Instructional Technology (EdDIT)
School of Education
ESL comprehension, listening strategies, note-taking
This study investigated beliefs about strategy use for the improvement of second language listening comprehension. The study compared participants' self-reports of their strategy use prior to and after four electronically-delivered interventions consisting of explicit instruction and illustration of strategies that can assist in listening comprehension. Participants were 64 international students at intermediate to advanced level of language proficiency (as determined by the Michigan Listening Comprehension Exam (Upshur, Koba, Spaan, and Strowe, 1972) studying English as a Second Language (ESL) at two universities in the Eastern United States. Data were collected using three instruments, the Strategies Inventory for Language Learning (SILL) (Oxford, 1990), researcher-designed post-intervention surveys, and a researcher-designed post-study survey. Investigated were four covariates: school attended, level of instruction, native language, and proficiency level. Data were analyzed using descriptive analyses, analyses of variance (ANOVA), and analysis of covariance (ANCOVA). A statistically significant difference was found for total scores from Pre- to Post SILL for participants' level of instruction. No differences were revealed for school attended, native language, or proficiency levels. ANCOVA revealed a difference in level of instruction for Part B of the SILL, representing cognitive strategies. Participants indicated high levels of approval of the web-based interventions and indicated a belief that this type of training would help them in future listening tasks.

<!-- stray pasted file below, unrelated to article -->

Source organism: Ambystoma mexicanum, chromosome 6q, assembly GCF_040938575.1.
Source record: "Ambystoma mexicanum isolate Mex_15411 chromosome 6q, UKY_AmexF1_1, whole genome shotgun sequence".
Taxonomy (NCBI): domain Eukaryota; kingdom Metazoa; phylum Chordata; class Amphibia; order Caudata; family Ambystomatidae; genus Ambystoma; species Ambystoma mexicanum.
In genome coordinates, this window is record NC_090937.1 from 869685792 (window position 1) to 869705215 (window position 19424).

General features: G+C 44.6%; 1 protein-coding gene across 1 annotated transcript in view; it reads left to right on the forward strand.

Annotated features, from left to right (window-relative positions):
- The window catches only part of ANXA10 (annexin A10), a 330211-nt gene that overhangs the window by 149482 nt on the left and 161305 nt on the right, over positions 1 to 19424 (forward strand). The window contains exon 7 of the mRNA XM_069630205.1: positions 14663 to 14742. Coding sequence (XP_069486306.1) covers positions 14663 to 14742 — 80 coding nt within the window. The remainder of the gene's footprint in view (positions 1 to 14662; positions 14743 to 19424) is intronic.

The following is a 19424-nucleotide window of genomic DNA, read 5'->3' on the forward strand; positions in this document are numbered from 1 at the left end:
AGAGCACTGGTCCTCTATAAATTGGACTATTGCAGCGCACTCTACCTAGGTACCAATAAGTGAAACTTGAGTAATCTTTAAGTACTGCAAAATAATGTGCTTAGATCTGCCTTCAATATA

Clement, J. (2007). The Impact of Teaching Explicit Listening Strategies to Adult Intermediate- and Advanced-Level ESL University Students (Doctoral dissertation, Duquesne University). Retrieved from https://dsc.duq.edu/etd/418